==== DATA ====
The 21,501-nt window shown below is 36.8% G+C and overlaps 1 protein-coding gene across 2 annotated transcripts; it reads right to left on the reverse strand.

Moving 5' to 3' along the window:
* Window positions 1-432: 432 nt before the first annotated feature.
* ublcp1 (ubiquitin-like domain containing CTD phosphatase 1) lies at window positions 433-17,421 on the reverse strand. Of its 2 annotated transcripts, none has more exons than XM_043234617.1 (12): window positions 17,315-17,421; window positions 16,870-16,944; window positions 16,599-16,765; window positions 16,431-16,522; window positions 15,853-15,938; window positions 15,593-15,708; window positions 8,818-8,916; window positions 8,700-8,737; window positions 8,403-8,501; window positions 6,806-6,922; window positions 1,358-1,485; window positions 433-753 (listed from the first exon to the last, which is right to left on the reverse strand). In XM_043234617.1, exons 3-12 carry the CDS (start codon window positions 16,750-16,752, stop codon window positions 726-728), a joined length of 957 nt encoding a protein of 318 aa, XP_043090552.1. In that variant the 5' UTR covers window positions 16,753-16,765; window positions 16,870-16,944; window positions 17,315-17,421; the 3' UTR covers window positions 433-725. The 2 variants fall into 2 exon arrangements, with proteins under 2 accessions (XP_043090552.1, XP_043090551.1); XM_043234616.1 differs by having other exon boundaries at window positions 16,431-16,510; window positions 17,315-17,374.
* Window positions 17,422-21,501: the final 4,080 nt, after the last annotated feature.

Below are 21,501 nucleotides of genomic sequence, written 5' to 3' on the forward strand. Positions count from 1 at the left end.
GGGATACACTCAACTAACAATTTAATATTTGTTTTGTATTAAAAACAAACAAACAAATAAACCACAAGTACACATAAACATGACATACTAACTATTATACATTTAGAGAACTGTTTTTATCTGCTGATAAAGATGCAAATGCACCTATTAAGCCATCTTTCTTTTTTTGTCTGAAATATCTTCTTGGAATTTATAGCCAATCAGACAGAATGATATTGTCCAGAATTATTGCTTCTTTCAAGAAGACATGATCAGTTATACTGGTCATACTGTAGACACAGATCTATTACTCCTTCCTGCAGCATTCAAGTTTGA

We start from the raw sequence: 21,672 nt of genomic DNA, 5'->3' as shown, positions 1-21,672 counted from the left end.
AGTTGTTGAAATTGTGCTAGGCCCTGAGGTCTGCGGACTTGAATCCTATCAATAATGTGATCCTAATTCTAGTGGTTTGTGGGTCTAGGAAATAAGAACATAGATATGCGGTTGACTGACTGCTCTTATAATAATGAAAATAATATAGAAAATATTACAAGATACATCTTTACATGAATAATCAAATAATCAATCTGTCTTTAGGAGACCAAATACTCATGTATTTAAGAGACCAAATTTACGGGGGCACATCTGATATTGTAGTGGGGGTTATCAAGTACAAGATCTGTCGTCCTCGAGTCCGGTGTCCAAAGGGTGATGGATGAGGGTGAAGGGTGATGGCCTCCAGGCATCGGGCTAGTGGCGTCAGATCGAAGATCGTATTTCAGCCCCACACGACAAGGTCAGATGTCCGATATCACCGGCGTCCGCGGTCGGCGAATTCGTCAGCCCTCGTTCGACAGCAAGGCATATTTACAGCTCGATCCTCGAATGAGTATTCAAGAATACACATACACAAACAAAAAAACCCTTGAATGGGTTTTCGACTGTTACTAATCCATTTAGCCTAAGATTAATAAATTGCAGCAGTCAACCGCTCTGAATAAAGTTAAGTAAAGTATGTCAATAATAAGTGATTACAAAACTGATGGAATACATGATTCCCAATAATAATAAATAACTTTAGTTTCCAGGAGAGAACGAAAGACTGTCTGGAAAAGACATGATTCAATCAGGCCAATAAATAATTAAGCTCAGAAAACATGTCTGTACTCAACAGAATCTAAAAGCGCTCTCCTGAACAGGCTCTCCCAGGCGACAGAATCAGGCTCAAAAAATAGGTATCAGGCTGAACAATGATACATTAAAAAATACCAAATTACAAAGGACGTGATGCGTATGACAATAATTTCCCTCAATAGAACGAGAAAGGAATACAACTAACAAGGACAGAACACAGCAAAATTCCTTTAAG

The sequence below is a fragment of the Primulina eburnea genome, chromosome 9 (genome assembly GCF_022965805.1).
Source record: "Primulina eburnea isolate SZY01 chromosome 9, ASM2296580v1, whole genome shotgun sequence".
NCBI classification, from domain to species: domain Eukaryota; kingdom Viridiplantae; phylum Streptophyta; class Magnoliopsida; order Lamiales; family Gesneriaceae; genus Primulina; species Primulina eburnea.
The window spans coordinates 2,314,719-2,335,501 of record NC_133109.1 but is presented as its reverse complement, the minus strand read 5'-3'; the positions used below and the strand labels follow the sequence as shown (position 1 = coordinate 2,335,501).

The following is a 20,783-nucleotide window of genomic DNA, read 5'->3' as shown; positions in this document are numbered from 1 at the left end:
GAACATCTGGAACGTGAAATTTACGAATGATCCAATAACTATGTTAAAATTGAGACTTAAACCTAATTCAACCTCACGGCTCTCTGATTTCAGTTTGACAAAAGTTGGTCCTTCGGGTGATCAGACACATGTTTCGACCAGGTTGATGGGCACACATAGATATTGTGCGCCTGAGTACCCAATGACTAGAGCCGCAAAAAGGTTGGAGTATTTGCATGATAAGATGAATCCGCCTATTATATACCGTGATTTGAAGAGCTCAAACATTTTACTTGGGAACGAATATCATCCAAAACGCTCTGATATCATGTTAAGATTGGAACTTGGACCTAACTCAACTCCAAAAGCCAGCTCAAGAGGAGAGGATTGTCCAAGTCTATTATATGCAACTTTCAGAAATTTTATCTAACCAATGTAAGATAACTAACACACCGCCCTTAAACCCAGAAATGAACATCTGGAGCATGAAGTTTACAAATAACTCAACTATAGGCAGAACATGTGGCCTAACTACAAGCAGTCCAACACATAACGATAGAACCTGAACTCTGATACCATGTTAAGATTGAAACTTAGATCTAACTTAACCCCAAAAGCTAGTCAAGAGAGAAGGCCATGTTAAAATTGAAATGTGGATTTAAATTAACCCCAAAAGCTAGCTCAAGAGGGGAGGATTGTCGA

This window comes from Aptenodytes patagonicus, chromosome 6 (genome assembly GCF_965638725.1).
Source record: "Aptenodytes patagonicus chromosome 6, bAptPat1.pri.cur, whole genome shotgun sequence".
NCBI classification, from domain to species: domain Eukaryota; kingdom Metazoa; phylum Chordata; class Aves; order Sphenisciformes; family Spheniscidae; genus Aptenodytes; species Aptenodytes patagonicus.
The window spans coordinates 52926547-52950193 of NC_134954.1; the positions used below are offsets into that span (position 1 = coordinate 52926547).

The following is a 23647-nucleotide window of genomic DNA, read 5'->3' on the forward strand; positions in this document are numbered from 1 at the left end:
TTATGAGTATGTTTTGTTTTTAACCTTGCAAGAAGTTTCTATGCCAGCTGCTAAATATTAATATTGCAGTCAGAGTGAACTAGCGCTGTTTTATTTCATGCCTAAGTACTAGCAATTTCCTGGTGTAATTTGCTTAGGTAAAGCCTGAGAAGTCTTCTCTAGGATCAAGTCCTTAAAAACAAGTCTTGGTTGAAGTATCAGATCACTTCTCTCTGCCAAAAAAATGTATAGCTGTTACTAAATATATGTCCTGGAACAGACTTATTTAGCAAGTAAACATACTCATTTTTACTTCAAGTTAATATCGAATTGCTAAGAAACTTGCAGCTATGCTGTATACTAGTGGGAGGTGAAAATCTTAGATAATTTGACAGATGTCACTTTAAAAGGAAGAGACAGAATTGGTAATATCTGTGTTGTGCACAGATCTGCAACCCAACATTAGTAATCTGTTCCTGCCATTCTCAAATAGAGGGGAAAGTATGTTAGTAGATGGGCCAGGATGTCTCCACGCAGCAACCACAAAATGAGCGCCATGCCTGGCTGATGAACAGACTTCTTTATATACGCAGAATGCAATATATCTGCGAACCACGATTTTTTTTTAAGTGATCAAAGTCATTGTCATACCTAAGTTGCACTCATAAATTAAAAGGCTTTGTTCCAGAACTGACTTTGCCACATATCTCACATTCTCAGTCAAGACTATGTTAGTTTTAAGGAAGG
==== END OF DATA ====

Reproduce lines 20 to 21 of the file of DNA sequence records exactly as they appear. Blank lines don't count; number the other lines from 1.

The following is a 23647-nucleotide window of genomic DNA, read 5'->3' on the forward strand; positions in this document are numbered from 1 at the left end:
TTATGAGTATGTTTTGTTTTTAACCTTGCAAGAAGTTTCTATGCCAGCTGCTAAATATTAATATTGCAGTCAGAGTGAACTAGCGCTGTTTTATTTCATGCCTAAGTACTAGCAATTTCCTGGTGTAATTTGCTTAGGTAAAGCCTGAGAAGTCTTCTCTAGGATCAAGTCCTTAAAAACAAGTCTTGGTTGAAGTATCAGATCACTTCTCTCTGCCAAAAAAATGTATAGCTGTTACTAAATATATGTCCTGGAACAGACTTATTTAGCAAGTAAACATACTCATTTTTACTTCAAGTTAATATCGAATTGCTAAGAAACTTGCAGCTATGCTGTATACTAGTGGGAGGTGAAAATCTTAGATAATTTGACAGATGTCACTTTAAAAGGAAGAGACAGAATTGGTAATATCTGTGTTGTGCACAGATCTGCAACCCAACATTAGTAATCTGTTCCTGCCATTCTCAAATAGAGGGGAAAGTATGTTAGTAGATGGGCCAGGATGTCTCCACGCAGCAACCACAAAATGAGCGCCATGCCTGGCTGATGAACAGACTTCTTTATATACGCAGAATGCAATATATCTGCGAACCACGATTTTTTTTTAAGTGATCAAAGTCATTGTCATACCTAAGTTGCACTCATAAATTAAAAGGCTTTGTTCCAGAACTGACTTTGCCACATATCTCACATTCTCAGTCAAGACTATGTTAGTTTTAAGGAAGG